From The Arthur Conan Doyle Encyclopedia
Foreword by Arthur Conan Doyle
I have read the proofs of your very interesting book — all the more interesting for being as sober a statement of facts which have in most cases come under your own personal observation. In three out of the four subdivisions of your work I have myself some definite views or experience, so perhaps my remarks may be less redundant than prefaces are wont to be.
I have held several seances with the two ladies whom you chronicle. In the course of my psychic investigations, which extend back for the greater part of my adult lifetime, I have had a very varied experience of mediumship, good and bad. I should think that I have sat with not less than twenty mediums for the direct voice. I place the Misses Moore very high among these exponents of a wondrous truth. In mere strength of voice, or sustained power of conversation, and conveyance of individuality there are others whom I would place before them ; but, on the other hand, I know none who by their obvious honesty and sincerity are less likely to suggest the idea of trickery to even the most idiotic psychic researcher.
It so happens that I have never had any very evidential personal experience with them, but I have been present when other sitters have had them, and my convictions are reinforced by your record, for I could never understand why people should in this subject disregard all evidence which is not direct to themselves. In astronomy one does not say — "This honourable person claims to have seen rings round Saturn, and the same is recorded in many corroborative books, but as I have never seen them myself I really cannot say if they are really there." Such an attitude would be absurd, and I hold that it is no less so in Psychic Research. So long as every novice insists upon beginning the whole process ab initio and nothing is standardised all progress is delayed.
I notice in your account that you allude to the barking of dogs. On one occasion, sitting with these mediums, I had the same experience. The room was filled with the sound. We felt them brushing against our legs, and one laid his head with perceptible weight upon my knee. It was about the height that would be reached by a favourite old collie, who has at another time been seen by a clairvoyante in my company. Such manifestations bear out the assurance of our spirit friends that our heavenly homes are brightened by the presence of those pets who have learned to love us upon earth.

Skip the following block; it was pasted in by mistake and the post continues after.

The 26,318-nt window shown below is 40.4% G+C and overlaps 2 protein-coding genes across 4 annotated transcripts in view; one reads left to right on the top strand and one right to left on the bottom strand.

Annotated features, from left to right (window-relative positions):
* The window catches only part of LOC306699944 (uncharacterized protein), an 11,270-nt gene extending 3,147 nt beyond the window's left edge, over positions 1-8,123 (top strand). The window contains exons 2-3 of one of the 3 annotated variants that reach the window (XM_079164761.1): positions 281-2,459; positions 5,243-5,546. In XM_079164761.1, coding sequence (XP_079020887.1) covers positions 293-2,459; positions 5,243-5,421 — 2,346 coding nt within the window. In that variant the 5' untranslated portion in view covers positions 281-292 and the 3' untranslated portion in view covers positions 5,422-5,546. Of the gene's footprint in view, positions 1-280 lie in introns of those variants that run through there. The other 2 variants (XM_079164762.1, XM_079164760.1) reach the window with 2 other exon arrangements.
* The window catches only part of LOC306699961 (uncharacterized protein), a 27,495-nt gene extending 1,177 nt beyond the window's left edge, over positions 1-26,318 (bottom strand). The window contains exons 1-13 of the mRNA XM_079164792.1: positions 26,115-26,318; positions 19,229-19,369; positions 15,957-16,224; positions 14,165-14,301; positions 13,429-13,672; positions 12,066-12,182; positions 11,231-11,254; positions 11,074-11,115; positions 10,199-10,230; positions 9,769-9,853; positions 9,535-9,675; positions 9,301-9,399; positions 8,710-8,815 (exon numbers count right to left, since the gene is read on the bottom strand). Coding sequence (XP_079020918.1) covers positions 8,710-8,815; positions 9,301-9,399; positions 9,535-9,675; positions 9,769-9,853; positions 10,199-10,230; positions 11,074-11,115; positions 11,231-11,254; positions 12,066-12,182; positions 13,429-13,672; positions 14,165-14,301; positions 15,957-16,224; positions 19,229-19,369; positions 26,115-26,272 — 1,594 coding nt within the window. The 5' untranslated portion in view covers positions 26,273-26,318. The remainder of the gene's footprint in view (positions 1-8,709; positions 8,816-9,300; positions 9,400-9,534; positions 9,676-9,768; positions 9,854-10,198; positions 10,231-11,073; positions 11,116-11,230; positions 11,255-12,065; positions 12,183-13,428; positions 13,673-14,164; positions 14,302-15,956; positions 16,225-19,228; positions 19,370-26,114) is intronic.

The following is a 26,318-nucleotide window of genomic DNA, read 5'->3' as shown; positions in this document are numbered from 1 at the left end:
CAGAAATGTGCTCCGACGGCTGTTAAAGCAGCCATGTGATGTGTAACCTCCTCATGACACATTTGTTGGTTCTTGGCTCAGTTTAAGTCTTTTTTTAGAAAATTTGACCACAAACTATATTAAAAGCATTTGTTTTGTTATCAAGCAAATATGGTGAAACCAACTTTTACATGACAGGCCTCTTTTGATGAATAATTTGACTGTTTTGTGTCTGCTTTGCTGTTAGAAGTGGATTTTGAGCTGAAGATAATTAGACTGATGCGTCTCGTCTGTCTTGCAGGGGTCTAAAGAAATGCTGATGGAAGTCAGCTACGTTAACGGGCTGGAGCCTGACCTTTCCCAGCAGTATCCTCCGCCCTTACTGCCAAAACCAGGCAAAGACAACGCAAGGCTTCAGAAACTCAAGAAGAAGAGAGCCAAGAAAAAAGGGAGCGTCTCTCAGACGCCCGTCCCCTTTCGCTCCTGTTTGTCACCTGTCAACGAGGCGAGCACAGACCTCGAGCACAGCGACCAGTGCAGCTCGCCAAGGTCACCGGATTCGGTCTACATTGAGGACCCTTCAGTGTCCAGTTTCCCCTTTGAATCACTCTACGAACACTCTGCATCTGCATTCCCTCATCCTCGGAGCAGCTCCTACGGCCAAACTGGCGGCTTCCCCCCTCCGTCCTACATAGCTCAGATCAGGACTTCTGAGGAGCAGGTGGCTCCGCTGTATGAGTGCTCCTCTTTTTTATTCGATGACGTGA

I pass now to your intensely interesting account of the Egyptian necklace. I think my wife and I can claim to be more free from superstition than any people I have known. When I say that our whole family started for Australia on Friday, 13th September, with a bishop on board, you will grant that we are fairly immune. Finding myself one of thirteen at table, I took care to be the first to rise. Ladders, cracked mirrors, and spilled salt present no terrors to us. And yet we are very much of the opinion that we want no Egyptian antiquities in the house. Nine and ninety may be harmless. The hundredth may be such a one as you describe in your essay.
The first thing which made me take these Egyptian charms seriously was the story told me by Sir William Ingram, owner of the Illustrated London News, concerning the death of his son, or younger brother. The youth brought a mummy back from Memphis. On the breast was an inscription which, when deciphered, meant that a curse should fall on whoever moved the remains, and that his own remains should receive no burial. Within a few years the man was killed by a buffalo in Somaliland. The body was left in a dry gorge while his friends went for assistance. In their absence heavy rain fell, a torrent swept down the gorge, and the body was never recovered. Such, roughly, was the story Sir William told me, and it seemed to me to be beyond the range of coincidence.
And now see what has happened in the case of the mummy of Tutankhamen. I was in New York at 'the time the tomb was opened, and I remarked in public that I thought it was a dangerous business to desecrate such a grave. Other Spiritualists, notably the Rev. Charles Tweedale, uttered similar warnings in England. We were, of course, laughed at for our pains. But look at the sequel. Lord Carnarvon, the director of the expedition, is dead. The Hon. Aubrey Herbert, who was present, is dead. Sir Douglas Reid, who had undertaken to X-ray the mummy, is dead. Professor Laffleur, who investigated the tomb, is dead. The two French Egyptologists, Benedite and Casanova, who helped in the work, are both dead. Is all this coincidence?